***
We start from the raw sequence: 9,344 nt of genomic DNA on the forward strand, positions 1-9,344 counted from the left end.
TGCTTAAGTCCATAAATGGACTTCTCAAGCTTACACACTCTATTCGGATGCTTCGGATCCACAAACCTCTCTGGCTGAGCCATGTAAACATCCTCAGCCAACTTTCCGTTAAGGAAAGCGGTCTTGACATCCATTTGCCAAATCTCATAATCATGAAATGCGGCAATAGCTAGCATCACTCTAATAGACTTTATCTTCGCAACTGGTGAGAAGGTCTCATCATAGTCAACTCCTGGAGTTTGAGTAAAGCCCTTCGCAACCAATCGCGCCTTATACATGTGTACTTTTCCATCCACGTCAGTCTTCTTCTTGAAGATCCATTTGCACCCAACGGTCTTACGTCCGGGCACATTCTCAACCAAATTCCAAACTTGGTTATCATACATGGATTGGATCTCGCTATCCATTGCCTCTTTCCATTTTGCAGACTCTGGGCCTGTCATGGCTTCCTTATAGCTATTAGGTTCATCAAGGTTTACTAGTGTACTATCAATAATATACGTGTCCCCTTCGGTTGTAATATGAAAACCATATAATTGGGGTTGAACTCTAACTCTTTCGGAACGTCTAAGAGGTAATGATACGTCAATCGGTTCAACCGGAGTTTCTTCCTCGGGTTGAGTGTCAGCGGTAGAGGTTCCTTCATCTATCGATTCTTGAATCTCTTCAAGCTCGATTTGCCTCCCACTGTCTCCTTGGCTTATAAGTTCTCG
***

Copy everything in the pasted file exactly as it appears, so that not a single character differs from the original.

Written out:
We start from the raw sequence: 9,344 nt of genomic DNA on the forward strand, positions 1-9,344 counted from the left end.
TGCTTAAGTCCATAAATGGACTTCTCAAGCTTACACACTCTATTCGGATGCTTCGGATCCACAAACCTCTCTGGCTGAGCCATGTAAACATCCTCAGCCAACTTTCCGTTAAGGAAAGCGGTCTTGACATCCATTTGCCAAATCTCATAATCATGAAATGCGGCAATAGCTAGCATCACTCTAATAGACTTTATCTTCGCAACTGGTGAGAAGGTCTCATCATAGTCAACTCCTGGAGTTTGAGTAAAGCCCTTCGCAACCAATCGCGCCTTATACATGTGTACTTTTCCATCCACGTCAGTCTTCTTCTTGAAGATCCATTTGCACCCAACGGTCTTACGTCCGGGCACATTCTCAACCAAATTCCAAACTTGGTTATCATACATGGATTGGATCTCGCTATCCATTGCCTCTTTCCATTTTGCAGACTCTGGGCCTGTCATGGCTTCCTTATAGCTATTAGGTTCATCAAGGTTTACTAGTGTACTATCAATAATATACGTGTCCCCTTCGGTTGTAATATGAAAACCATATAATTGGGGTTGAACTCTAACTCTTTCGGAACGTCTAAGAGGTAATGATACGTCAATCGGTTCAACCGGAGTTTCTTCCTCGGGTTGAGTGTCAGCGGTAGAGGTTCCTTCATCTATCGATTCTTGAATCTCTTCAAGCTCGATTTGCCTCCCACTGTCTCCTTGGCTTATAAGTTCTCG